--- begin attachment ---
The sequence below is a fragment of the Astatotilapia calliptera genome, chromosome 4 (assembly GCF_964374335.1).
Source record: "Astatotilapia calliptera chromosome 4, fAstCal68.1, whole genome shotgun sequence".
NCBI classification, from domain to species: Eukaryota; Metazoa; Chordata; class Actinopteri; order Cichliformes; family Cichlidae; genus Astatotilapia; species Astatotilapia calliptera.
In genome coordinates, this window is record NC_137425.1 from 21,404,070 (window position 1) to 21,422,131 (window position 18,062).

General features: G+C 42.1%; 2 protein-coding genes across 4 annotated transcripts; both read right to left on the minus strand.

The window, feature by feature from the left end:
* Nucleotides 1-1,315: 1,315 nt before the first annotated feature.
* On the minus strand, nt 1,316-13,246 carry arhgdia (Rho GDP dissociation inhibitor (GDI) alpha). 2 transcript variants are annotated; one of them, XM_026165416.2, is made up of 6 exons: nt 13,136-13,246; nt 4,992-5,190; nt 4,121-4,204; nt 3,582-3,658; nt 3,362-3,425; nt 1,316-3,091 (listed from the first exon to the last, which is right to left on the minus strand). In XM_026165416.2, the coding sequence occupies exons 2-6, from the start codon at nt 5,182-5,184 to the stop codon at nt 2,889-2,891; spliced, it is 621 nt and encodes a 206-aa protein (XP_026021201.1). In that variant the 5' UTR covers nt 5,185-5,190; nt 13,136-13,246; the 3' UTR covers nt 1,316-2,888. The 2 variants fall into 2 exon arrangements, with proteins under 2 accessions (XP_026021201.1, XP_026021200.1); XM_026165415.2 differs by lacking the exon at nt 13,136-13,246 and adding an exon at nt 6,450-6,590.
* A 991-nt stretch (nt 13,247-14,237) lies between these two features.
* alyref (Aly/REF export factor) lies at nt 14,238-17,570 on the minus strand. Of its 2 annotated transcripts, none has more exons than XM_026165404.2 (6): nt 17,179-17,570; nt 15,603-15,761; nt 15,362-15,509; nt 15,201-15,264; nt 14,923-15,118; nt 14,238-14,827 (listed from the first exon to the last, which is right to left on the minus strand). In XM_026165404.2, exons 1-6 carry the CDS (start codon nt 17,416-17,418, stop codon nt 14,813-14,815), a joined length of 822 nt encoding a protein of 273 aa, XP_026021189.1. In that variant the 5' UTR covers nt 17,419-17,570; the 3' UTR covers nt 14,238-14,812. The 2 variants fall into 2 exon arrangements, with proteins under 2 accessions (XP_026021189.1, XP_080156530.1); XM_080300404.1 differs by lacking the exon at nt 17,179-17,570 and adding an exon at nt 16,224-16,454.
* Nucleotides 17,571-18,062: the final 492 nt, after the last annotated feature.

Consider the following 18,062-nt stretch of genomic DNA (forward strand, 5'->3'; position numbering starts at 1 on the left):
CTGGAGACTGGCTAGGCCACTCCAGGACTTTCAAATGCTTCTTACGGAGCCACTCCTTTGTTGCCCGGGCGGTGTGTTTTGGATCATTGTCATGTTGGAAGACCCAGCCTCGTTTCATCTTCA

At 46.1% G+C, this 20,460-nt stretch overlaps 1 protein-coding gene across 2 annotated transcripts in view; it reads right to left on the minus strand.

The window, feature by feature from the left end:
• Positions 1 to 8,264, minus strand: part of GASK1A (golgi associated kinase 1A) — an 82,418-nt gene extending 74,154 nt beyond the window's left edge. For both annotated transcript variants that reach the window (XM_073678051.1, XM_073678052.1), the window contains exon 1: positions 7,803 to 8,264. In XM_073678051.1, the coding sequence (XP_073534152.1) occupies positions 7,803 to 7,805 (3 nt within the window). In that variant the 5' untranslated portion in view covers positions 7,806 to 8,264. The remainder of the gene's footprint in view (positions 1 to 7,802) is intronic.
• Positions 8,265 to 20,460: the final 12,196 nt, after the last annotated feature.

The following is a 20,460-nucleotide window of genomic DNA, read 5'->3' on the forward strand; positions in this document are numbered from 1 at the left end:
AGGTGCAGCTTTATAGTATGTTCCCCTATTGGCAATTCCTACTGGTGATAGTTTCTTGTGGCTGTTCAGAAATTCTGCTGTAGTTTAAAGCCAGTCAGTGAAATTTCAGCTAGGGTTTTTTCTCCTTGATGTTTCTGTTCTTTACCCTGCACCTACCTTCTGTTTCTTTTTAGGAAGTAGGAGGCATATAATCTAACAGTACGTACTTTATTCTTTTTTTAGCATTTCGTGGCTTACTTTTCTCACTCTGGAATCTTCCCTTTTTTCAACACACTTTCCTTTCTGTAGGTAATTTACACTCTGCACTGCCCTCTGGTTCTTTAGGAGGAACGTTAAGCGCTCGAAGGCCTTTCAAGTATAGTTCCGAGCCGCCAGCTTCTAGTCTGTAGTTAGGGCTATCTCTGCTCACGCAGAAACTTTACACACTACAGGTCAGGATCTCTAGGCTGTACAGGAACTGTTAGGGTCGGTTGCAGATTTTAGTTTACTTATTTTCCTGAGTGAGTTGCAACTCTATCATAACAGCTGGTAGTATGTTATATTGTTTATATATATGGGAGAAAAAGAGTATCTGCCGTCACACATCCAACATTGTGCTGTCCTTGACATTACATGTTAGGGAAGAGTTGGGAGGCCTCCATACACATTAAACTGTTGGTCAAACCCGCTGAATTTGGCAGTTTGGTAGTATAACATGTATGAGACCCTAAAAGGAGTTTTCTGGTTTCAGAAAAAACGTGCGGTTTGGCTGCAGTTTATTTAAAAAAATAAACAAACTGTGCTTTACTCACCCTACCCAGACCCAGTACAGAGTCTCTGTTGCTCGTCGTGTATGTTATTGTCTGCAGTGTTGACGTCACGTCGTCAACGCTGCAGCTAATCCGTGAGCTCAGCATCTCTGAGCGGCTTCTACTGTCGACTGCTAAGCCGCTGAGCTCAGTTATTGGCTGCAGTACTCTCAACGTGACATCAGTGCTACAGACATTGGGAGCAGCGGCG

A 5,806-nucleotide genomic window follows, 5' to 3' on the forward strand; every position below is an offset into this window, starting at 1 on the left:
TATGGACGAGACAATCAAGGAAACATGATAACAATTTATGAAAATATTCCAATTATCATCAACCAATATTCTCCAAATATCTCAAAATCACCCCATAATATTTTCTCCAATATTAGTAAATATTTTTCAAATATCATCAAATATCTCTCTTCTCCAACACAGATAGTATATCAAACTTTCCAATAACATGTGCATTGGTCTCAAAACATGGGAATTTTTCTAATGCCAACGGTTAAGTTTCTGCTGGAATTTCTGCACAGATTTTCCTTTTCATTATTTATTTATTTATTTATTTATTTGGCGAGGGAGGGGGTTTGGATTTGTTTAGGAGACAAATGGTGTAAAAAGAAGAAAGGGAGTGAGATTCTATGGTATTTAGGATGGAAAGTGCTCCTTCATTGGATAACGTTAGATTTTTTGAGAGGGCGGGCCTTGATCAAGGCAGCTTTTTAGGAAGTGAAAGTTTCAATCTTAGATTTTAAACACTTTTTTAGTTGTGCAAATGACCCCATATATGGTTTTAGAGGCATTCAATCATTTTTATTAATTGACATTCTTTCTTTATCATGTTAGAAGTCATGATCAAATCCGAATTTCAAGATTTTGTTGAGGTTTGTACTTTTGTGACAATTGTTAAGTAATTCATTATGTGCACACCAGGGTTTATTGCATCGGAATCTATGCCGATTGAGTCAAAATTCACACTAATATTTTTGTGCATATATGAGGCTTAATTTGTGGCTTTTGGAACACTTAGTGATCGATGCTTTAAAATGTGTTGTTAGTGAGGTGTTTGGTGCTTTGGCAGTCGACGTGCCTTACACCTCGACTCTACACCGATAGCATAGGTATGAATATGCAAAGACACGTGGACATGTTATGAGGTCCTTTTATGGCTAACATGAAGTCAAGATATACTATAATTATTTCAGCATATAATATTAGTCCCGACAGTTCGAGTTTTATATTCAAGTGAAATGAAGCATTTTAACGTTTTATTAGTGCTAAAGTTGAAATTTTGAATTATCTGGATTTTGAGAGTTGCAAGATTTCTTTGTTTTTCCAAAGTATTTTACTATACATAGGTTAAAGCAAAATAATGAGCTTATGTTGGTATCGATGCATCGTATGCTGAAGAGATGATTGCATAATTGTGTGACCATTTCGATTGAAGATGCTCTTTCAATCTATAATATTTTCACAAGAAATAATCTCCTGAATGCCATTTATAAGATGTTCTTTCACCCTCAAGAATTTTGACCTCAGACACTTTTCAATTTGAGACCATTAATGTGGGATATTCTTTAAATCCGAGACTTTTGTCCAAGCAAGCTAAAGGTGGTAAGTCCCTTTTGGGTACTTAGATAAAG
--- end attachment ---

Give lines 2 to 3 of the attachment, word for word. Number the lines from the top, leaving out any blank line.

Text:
Source record: "Astatotilapia calliptera chromosome 4, fAstCal68.1, whole genome shotgun sequence".
NCBI classification, from domain to species: Eukaryota; Metazoa; Chordata; class Actinopteri; order Cichliformes; family Cichlidae; genus Astatotilapia; species Astatotilapia calliptera.